During the first wave of the COVID-19 pandemic (spring 2020), Slovenia was among the least affected countries in Europe. During the second wave (autumn 2020), the situation became drastically worse with high numbers of deaths per number of inhabitants ranking Slovenia among the most affected countries. This was true even though strict non-pharmaceutical interventions (NPIs) were enforced to control the progression of the epidemic. Using a semi-parametric Bayesian model (developed for the purpose of this study) we explore if and how the changes in mobility, their timing and the activation of contact tracing can explain the differences in the epidemic progression of the two waves. To fit the model we use data on daily numbers of deaths, patients in hospitals, intensive care units, etc. and allow transmission intensity to be affected by contact tracing and mobility (data obtained from Google Mobility Reports). Our results imply that though differences between the two waves cannot be fully explained by mobility levels and contact tracing, implementing interventions at a similar stage as in the first wave would keep the death toll and the health system burden low in the second wave as well. On the other hand, sticking to the same timeline of interventions as observed in the second wave and focusing on enforcing a higher decrease in mobility would not be as beneficial. According to our model, the "dance" strategy, i.e. first allowing the numbers to rise and then implementing strict interventions to make them drop again, has been played at too late stages of the epidemic. In contrast, a fixed strategy of reducing the mobility by 15–20% compared to the pre-COVID level would suffice to keep the epidemic under control. A very important factor in this result is the presence of contact tracing, without it, the reduction in mobility needs to be substantially larger. The flexibility of our proposed model allows similar analyses to be conducted for other regions even with slightly different data sources for the progression of the epidemic; the extension to more than two waves is straightforward. The model could help policymakers worldwide make better decisions regarding the timing and severity of the adopted NPIs.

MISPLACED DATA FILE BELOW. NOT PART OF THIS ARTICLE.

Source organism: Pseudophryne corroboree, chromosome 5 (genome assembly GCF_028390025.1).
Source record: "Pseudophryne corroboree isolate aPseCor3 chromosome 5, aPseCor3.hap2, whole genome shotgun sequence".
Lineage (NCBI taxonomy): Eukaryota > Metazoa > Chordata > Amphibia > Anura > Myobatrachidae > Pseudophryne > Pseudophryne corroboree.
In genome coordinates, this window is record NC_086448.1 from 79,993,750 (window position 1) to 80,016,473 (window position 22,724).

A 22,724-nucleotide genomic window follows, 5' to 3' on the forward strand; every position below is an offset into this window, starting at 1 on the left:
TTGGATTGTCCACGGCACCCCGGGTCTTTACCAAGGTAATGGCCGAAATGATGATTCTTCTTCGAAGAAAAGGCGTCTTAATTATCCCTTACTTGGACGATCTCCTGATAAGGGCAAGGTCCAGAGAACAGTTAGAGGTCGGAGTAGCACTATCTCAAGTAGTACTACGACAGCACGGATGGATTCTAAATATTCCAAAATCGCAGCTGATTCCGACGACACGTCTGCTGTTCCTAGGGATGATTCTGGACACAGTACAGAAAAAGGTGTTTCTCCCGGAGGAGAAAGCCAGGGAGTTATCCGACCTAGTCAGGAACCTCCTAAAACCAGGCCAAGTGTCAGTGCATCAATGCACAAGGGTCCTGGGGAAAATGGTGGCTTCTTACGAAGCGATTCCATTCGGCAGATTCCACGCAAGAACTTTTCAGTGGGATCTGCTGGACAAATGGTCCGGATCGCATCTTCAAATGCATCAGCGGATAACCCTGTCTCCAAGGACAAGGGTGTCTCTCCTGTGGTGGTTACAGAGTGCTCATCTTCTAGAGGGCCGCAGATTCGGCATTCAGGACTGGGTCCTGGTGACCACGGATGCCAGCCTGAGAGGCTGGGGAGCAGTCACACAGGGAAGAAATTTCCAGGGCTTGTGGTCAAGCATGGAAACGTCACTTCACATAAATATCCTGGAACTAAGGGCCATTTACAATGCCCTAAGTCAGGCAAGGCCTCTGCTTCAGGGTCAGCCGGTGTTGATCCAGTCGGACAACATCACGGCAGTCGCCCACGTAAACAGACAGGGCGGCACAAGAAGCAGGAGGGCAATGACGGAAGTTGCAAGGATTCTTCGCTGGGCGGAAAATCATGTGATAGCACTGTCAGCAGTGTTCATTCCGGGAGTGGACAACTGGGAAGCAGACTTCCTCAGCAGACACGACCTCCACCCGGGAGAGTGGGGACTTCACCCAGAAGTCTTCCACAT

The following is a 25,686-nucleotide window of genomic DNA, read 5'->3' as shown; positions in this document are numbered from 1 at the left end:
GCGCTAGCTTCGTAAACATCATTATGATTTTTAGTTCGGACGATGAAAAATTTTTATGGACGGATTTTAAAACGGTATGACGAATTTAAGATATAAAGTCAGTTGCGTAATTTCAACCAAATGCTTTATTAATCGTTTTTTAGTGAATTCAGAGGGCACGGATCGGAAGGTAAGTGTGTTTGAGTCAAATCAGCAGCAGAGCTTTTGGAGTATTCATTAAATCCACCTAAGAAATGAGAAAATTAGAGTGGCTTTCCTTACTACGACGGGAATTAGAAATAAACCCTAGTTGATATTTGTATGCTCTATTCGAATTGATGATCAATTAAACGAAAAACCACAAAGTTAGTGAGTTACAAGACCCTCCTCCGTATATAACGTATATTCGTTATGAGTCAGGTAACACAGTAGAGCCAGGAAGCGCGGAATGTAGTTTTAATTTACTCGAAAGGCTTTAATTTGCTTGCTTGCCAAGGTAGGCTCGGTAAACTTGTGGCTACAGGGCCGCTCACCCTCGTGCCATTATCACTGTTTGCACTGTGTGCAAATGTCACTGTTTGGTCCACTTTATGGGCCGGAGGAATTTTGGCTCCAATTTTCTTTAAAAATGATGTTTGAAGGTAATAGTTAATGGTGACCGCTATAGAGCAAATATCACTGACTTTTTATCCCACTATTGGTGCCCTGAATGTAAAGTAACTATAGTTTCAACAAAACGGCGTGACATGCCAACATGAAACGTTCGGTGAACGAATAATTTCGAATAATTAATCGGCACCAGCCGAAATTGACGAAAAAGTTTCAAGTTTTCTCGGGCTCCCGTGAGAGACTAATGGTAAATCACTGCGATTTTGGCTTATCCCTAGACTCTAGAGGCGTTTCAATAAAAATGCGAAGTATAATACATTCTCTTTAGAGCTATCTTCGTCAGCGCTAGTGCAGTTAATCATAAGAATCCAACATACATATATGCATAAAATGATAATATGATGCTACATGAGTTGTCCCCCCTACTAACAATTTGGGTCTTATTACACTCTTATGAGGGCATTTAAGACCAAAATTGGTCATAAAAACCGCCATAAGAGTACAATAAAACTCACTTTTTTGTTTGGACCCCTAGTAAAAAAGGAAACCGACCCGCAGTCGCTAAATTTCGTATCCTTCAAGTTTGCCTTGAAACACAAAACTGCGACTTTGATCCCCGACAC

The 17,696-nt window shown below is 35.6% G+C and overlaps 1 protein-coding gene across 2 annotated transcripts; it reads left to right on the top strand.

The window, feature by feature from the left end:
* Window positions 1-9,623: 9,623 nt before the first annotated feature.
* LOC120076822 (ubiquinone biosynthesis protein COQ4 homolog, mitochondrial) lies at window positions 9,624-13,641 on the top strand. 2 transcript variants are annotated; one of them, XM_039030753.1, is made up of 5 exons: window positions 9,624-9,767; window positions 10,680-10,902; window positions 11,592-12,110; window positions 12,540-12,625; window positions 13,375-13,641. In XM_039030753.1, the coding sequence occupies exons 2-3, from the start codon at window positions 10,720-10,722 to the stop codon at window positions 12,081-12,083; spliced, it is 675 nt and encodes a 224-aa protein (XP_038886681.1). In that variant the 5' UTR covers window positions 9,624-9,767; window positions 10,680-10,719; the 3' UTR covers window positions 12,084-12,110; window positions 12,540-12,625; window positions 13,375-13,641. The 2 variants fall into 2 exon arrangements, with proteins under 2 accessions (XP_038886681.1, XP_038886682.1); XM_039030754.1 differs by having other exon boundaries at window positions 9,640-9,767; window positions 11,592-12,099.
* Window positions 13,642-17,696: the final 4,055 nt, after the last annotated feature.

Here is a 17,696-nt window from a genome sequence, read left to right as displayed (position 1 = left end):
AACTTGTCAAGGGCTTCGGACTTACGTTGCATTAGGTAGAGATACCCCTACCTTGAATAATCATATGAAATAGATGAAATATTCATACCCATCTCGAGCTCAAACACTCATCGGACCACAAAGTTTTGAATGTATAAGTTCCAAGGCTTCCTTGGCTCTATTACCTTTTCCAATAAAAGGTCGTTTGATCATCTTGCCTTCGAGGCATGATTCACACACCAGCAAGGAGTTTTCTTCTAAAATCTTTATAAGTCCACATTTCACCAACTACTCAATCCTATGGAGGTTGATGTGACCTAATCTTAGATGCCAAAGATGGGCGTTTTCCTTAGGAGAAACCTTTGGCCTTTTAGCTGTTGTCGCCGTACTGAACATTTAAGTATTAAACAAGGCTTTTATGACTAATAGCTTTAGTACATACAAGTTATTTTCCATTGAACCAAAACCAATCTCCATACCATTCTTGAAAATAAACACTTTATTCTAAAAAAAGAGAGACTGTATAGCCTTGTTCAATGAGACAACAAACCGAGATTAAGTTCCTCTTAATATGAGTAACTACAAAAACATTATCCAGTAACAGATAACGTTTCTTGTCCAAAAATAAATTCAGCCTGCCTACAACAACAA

From data to modelling: Why statistics is fundamental to manage the epidemic

Maruotti A, Farcomeni A, Divino F, Jona-Lasinio G, Lovison G, Alaimo Di Loro P, Mingione M

In epidemic challenges the statistician has a key role to play: informing policy decisions, tracking changes, evaluating risks. The proposed methods, based ensamble approaches and/or spatio-temporal models, aim at monitoring and forecasting the main indicators describing the evolution of COVID-19, quantifying the impact on human's health and on the health system. A parallel aim is that of informing best policy practices. The outcomes will be real-time risk-based indicators, to identification of areas at-risk with guarantees on correctness of alarms, prediction of pressure on the health system. Formally, we introduce an extended generalised logistic growth model for discrete outcomes, in which spatial and temporal dependence are dealt with the specification of a network structure within an Auto-Regressive approach. A major challenge concerns the specification of the network structure, crucial to consistently estimate the canonical parameters of the generalised logistic curve, e.g. peak time and height. We compared a network based on geographic proximity and one built on historical data of transport exchanges between regions. Parameters are estimated under the Bayesian framework, using Stan probabilistic programming language. The proposed approach is motivated by the analysis of both the first and the second wave of COVID-19 in Italy, i.e. from February 2020 to July 2020 and from July 2020 to December 2020, respectively. We analyse data at the regional level and, interestingly enough, prove that substantial spatial and temporal dependence occurred in both waves, although strong restrictive measures were implemented during the first wave. Accurate predictions are obtained, improving those of the model where independence across regions is assumed.